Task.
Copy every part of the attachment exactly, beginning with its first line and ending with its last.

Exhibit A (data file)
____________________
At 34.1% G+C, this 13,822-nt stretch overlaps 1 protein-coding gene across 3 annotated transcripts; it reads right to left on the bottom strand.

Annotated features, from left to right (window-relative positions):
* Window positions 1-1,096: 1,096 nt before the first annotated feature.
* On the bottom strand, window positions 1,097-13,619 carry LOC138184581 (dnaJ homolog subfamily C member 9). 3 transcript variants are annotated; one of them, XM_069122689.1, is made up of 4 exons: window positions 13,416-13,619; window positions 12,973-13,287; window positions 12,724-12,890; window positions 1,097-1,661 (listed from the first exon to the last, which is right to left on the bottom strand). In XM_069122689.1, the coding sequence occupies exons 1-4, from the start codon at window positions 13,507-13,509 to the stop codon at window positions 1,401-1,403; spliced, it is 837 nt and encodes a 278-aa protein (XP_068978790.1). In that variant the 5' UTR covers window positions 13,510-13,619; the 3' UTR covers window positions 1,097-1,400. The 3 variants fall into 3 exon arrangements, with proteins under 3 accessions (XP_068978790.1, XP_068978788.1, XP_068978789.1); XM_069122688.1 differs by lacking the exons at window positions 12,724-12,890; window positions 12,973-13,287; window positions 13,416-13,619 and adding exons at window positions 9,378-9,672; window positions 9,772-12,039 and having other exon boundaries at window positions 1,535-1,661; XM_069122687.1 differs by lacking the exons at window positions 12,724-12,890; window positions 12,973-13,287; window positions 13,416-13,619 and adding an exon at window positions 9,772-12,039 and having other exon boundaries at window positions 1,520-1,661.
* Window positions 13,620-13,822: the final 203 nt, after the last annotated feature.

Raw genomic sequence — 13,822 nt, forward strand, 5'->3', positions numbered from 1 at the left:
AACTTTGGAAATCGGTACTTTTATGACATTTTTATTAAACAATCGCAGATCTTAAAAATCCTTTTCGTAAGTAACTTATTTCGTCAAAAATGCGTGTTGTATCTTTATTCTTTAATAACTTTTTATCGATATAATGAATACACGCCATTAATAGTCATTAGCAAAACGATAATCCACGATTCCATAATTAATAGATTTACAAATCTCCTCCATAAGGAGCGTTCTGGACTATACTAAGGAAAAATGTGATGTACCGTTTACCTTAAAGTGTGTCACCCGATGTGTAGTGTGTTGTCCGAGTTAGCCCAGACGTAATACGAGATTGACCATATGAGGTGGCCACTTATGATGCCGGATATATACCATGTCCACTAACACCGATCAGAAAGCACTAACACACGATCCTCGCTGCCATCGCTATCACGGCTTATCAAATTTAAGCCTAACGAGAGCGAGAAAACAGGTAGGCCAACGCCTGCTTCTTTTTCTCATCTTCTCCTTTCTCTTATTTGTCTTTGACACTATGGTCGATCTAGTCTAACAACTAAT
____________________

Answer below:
At 34.1% G+C, this 13,822-nt stretch overlaps 1 protein-coding gene across 3 annotated transcripts; it reads right to left on the bottom strand.

Annotated features, from left to right (window-relative positions):
* Window positions 1-1,096: 1,096 nt before the first annotated feature.
* On the bottom strand, window positions 1,097-13,619 carry LOC138184581 (dnaJ homolog subfamily C member 9). 3 transcript variants are annotated; one of them, XM_069122689.1, is made up of 4 exons: window positions 13,416-13,619; window positions 12,973-13,287; window positions 12,724-12,890; window positions 1,097-1,661 (listed from the first exon to the last, which is right to left on the bottom strand). In XM_069122689.1, the coding sequence occupies exons 1-4, from the start codon at window positions 13,507-13,509 to the stop codon at window positions 1,401-1,403; spliced, it is 837 nt and encodes a 278-aa protein (XP_068978790.1). In that variant the 5' UTR covers window positions 13,510-13,619; the 3' UTR covers window positions 1,097-1,400. The 3 variants fall into 3 exon arrangements, with proteins under 3 accessions (XP_068978790.1, XP_068978788.1, XP_068978789.1); XM_069122688.1 differs by lacking the exons at window positions 12,724-12,890; window positions 12,973-13,287; window positions 13,416-13,619 and adding exons at window positions 9,378-9,672; window positions 9,772-12,039 and having other exon boundaries at window positions 1,535-1,661; XM_069122687.1 differs by lacking the exons at window positions 12,724-12,890; window positions 12,973-13,287; window positions 13,416-13,619 and adding an exon at window positions 9,772-12,039 and having other exon boundaries at window positions 1,520-1,661.
* Window positions 13,620-13,822: the final 203 nt, after the last annotated feature.

Raw genomic sequence — 13,822 nt, forward strand, 5'->3', positions numbered from 1 at the left:
AACTTTGGAAATCGGTACTTTTATGACATTTTTATTAAACAATCGCAGATCTTAAAAATCCTTTTCGTAAGTAACTTATTTCGTCAAAAATGCGTGTTGTATCTTTATTCTTTAATAACTTTTTATCGATATAATGAATACACGCCATTAATAGTCATTAGCAAAACGATAATCCACGATTCCATAATTAATAGATTTACAAATCTCCTCCATAAGGAGCGTTCTGGACTATACTAAGGAAAAATGTGATGTACCGTTTACCTTAAAGTGTGTCACCCGATGTGTAGTGTGTTGTCCGAGTTAGCCCAGACGTAATACGAGATTGACCATATGAGGTGGCCACTTATGATGCCGGATATATACCATGTCCACTAACACCGATCAGAAAGCACTAACACACGATCCTCGCTGCCATCGCTATCACGGCTTATCAAATTTAAGCCTAACGAGAGCGAGAAAACAGGTAGGCCAACGCCTGCTTCTTTTTCTCATCTTCTCCTTTCTCTTATTTGTCTTTGACACTATGGTCGATCTAGTCTAACAACTAAT